The MacroMonitor Market Trends Newsletter from Consumer Financial Decisions (CFD) highlights topical news and trends of interest to you and your colleagues.
Concerns about Identify Theft Are Increasing
"Identity theft and identity fraud are terms used to refer to all types of crime in which someone wrongfully obtains and uses another person's personal data in some way that involves fraud or deception, typically for economic gain," according to the US Department of Justice. Information from a range of public and private resources (www.identitytheft.info/victims.aspx) estimates that each year approximately 15 million US residents experience misused identities, and another 100 million are at risk through government and corporate databases. Industry sources estimate an aggregate loss (to corporate and individual victims) of $50 billion to $54 billion annually; 7% of all adults lose about $3,500 each. ID theft will likely grow as the economy and consumer spending improve and the number of electronic transactions and records continues to increase.
Concern about identity theft peaked in 2006, when 52% of households mostly agreed it was a high priority. By 2010, identity-theft protection (as a priority) declined to 38% of households, when for most people, economic concerns brought on by the recession outweighed concerns about all other issues. Then, in 2012, when the Edward Snowden leaks of US National Security Agency documents dominated the news, identity-theft protection as a household priority increased to 42%. Retailer-data breaches during the 2013 Christmas-selling season and more recently and Russian-hacker attacks—among other events—will influence 2014–15 MacroMonitor responses about ID theft as a priority.
A correlation exists between the age of the household head and concerns about protecting the household against identify theft. Younger household heads are less concerned than are older heads. A number of reasons—such as awareness, experience, and the amount of money potentially at risk—may contribute to this effect. Although credit-card companies typically have protections in place by monitoring unusual account activity and when people report stolen cards, 28% of household heads cite ID-theft protection as an important reason for the household to change to a new credit card. Whether the soon-to-be widespread introduction of credit cards with embedded computer chips will alleviate ID-theft concerns is unclear. Financial institutions may want to be proactive about ID-theft concerns. An increased understanding of households most worried about identify theft will enable institutions to create more effective messages for appropriate target households.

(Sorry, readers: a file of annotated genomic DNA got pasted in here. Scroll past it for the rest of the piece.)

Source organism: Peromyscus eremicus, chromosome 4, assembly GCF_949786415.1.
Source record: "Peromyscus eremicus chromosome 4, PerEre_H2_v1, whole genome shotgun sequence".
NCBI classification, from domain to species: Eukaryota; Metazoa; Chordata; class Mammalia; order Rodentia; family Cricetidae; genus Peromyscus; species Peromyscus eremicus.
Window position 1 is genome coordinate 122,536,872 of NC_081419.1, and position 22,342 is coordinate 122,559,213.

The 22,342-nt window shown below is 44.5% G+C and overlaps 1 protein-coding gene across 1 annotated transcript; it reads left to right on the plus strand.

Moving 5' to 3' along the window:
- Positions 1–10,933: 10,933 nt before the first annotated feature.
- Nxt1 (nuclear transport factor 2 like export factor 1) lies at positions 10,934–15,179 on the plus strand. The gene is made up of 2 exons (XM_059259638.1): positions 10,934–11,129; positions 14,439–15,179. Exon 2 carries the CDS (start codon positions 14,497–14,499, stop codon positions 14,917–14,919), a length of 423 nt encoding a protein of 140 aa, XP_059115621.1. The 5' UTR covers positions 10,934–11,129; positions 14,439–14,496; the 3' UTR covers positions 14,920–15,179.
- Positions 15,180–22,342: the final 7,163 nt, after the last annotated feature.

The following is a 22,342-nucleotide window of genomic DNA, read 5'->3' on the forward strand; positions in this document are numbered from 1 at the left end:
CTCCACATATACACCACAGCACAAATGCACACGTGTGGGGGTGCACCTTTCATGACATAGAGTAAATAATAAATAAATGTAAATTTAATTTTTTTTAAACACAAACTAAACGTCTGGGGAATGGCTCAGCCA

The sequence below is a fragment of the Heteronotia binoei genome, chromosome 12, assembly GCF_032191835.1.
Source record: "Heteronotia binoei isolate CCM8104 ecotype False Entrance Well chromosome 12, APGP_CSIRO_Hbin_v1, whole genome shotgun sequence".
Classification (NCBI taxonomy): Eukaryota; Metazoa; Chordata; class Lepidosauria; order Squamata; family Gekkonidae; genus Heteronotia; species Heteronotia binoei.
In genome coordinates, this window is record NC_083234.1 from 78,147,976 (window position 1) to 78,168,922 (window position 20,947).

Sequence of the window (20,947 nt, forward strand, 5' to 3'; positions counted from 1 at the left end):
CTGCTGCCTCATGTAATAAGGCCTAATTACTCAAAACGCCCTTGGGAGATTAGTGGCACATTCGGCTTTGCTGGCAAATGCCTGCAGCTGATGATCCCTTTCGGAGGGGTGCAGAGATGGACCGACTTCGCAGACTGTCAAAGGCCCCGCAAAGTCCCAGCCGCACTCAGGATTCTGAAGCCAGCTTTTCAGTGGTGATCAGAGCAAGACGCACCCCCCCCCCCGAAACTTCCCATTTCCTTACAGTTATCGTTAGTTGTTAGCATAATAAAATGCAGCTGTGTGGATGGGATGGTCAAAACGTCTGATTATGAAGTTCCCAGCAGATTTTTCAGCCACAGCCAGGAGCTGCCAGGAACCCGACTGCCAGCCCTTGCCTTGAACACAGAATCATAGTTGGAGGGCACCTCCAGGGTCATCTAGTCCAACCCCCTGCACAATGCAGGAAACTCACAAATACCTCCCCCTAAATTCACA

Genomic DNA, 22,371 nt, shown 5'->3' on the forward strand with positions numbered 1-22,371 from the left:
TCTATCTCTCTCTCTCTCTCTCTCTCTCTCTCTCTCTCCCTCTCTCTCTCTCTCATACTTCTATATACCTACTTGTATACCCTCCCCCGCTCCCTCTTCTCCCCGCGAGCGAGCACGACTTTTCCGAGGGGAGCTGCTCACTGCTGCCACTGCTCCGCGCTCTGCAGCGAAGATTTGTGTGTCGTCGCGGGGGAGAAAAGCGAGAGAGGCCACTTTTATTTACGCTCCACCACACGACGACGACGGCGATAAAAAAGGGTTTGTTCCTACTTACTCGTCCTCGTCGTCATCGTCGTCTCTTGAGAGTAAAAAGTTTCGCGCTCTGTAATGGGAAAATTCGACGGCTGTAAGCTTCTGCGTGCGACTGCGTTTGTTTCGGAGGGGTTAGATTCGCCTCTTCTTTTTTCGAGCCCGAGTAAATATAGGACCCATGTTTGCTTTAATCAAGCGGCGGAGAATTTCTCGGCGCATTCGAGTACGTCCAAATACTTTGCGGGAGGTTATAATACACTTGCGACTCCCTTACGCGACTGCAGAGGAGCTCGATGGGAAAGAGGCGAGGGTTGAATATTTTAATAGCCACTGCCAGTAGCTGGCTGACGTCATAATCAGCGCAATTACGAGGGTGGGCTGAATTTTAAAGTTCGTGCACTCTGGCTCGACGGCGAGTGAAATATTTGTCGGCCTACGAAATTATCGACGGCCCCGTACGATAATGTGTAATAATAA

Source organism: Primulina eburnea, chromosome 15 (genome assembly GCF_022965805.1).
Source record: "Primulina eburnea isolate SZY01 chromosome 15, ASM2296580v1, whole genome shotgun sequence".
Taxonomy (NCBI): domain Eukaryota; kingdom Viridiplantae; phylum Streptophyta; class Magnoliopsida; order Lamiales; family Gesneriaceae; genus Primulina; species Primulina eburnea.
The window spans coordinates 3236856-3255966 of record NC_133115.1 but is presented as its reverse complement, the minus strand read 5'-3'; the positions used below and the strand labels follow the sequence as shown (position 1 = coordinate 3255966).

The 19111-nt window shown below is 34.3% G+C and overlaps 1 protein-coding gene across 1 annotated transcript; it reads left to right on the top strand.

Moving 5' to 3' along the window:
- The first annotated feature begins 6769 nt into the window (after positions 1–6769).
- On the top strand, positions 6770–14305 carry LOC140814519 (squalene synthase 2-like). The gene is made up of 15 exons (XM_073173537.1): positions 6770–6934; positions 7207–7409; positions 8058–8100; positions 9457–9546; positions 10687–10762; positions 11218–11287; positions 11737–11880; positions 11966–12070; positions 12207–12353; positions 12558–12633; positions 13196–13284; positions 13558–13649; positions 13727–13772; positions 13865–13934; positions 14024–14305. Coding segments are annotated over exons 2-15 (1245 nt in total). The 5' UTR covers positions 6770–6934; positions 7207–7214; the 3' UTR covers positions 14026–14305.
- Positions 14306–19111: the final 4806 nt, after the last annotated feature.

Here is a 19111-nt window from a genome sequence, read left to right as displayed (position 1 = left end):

If this market segment is important to the future of your business:
MacroMonitor subscribers may:
- Access the October 2014 Segment Summary, Households Concerned about ID Theft.
- View Quick Stats to find the numbers behind the figure in this newsletter.
- Schedule a full presentation about these households, including a customized and proprietary Q&A session. Contact us to schedule your presentation.
If you are not a MacroMonitor subscriber but would like more information about households that are concerned about identity theft, please contact us for package information and pricing.